Marcia Morrissey asks "What does God really look like?" Marcia, who has never seen her husband or child, has a unique perspective on this question.

Jason Wire shares twenty untranslatable words from over a dozen languages. He writes:
Thus these words, while standing out due to our inability to find an equivalent word in out own language, should not be appreciated for our own words that we try to use to describe them, but for their own taste and texture. Understanding these words should be like eating the best slab of smoked barbequeued ribs: the enjoyment doesn’t come from knowing what the cook put in the sauce or the seasoning, but from the full experience that can only be created by time and emotion.
Sue Granquist shares what she's learned about the folklore of the Jinn in Morocco:
In Moroccan myth, each time a human is born into our world, a “Jinn” is born into another, adjacent world; more specifically the underworld.

Human beings are created from clay kilned in fire while the Jinn is created from the black smoke produced by the fire; two products of the same creation process.
...
This genie is evil incarnate and is each human beings’ personalized gift straight from Satan himself, so Happy Birthday!

As the story goes, the Jinn’s entire purpose is to stick close to its human counterpart like a dedicated poltergeist pushing him to wicked deeds, tempting him into acts of damnation and generally being a lifetime nuisance.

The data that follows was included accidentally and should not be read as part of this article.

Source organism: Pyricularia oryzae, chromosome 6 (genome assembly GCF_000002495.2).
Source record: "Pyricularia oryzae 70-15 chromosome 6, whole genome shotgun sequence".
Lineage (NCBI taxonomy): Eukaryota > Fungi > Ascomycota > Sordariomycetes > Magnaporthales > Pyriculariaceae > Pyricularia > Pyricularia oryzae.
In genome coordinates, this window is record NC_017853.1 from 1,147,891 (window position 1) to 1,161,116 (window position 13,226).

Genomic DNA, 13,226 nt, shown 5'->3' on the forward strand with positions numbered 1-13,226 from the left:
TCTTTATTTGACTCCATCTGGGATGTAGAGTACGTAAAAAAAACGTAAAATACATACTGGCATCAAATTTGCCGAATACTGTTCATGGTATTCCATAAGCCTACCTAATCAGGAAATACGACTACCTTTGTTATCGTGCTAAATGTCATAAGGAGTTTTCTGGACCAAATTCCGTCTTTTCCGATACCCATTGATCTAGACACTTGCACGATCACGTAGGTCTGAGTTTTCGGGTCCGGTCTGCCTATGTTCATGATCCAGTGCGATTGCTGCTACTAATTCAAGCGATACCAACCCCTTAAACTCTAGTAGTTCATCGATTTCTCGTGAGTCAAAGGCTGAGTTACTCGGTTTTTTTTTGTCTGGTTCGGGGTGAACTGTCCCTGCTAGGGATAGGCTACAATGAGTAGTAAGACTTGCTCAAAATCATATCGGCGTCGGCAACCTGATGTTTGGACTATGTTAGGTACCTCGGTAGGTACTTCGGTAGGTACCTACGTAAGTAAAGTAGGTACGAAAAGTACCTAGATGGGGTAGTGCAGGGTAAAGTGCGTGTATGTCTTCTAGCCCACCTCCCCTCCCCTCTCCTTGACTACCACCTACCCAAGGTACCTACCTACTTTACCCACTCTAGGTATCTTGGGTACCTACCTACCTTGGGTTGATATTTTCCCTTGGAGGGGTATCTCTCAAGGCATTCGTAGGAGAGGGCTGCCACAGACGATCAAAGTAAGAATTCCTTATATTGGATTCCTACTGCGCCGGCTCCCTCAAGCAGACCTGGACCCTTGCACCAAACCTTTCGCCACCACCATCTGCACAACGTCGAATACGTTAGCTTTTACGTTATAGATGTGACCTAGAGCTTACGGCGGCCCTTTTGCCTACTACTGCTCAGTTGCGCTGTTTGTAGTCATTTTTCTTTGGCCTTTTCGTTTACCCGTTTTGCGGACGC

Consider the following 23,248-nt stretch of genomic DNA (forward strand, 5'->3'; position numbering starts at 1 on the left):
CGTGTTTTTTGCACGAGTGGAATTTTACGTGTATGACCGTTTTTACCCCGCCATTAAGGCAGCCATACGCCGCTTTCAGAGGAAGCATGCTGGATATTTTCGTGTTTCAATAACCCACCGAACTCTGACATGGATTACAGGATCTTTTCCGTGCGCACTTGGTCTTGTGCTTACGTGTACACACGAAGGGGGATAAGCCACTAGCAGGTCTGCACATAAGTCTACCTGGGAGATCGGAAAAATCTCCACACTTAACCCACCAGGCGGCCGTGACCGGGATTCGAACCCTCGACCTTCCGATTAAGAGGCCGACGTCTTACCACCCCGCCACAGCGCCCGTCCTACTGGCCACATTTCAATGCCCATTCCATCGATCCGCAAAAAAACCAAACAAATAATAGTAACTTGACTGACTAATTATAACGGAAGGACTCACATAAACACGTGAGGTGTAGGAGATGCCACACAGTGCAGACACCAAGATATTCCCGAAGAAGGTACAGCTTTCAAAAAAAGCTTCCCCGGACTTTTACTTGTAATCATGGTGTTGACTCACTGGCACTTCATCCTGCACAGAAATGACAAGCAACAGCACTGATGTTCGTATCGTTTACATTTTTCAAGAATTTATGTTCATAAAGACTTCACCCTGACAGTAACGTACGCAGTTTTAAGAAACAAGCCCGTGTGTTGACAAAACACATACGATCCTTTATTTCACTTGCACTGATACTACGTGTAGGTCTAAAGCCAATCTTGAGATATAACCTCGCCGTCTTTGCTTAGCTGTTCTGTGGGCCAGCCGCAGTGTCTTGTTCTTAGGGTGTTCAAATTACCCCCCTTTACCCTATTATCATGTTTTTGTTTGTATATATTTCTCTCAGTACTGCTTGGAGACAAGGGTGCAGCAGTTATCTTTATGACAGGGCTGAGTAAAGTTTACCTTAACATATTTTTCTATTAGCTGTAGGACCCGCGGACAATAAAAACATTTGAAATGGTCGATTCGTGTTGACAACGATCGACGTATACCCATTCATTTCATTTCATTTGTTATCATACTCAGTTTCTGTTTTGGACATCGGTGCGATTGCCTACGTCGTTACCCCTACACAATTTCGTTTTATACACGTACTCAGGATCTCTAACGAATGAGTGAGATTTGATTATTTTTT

The Jinn love excess and whisper in the ears of their humans encouraging them to over-indulge in all things because apparently, if we’re too fat and happy, the Jinn finds it easier to plant nasty notions into our psyches.

This potentially explains a whole lot of unaccounted for chunks of time in college if you ask me.

The Jinn also know our deepest, darkest desires and use these “wishes” to tempt us into wickedness.
Livia Blackburne talks about a study showing that how erotic romance is written can have a measurable effect on condom use, and then asks the question: "What, if any, obligation does an author have to avoid promoting dangerous or self-destructive habits in their fiction?"

All in all, a lot to think about.

Monday, November 01, 2010

World Fantasy Convention Report

I'm currently on my way home from World Fantasy in Columbus, Ohio, one of the bigger conventions for speculative fiction professionals, including writers, editors, and agents. It was fun, but exhausting. Most nights, there are parties going on until 3 am or so, and the hotel bar is where most of the networking is going on.